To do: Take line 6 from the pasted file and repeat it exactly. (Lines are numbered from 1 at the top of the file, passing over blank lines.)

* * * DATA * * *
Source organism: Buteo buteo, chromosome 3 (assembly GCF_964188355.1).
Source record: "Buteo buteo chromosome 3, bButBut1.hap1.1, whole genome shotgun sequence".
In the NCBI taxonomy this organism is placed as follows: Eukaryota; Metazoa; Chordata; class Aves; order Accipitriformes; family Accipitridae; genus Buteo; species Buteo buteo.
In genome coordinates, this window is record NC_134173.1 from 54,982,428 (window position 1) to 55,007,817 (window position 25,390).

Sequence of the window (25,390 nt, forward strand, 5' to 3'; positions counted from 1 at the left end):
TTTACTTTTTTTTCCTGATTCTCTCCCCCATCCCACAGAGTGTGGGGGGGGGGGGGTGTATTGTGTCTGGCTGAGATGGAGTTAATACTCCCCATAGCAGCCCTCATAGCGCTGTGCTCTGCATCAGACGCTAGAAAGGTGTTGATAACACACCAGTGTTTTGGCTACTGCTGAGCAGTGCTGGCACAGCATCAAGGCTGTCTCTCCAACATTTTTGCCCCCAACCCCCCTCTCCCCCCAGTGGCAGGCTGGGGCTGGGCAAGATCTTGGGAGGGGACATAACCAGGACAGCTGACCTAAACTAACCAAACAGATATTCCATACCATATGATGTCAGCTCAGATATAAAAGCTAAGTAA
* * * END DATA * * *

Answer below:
TTTACTTTTTTTTCCTGATTCTCTCCCCCATCCCACAGAGTGTGGGGGGGGGGGGGTGTATTGTGTCTGGCTGAGATGGAGTTAATACTCCCCATAGCAGCCCTCATAGCGCTGTGCTCTGCATCAGACGCTAGAAAGGTGTTGATAACACACCAGTGTTTTGGCTACTGCTGAGCAGTGCTGGCACAGCATCAAGGCTGTCTCTCCAACATTTTTGCCCCCAACCCCCCTCTCCCCCCAGTGGCAGGCTGGGGCTGGGCAAGATCTTGGGAGGGGACATAACCAGGACAGCTGACCTAAACTAACCAAACAGATATTCCATACCATATGATGTCAGCTCAGATATAAAAGCTAAGTAA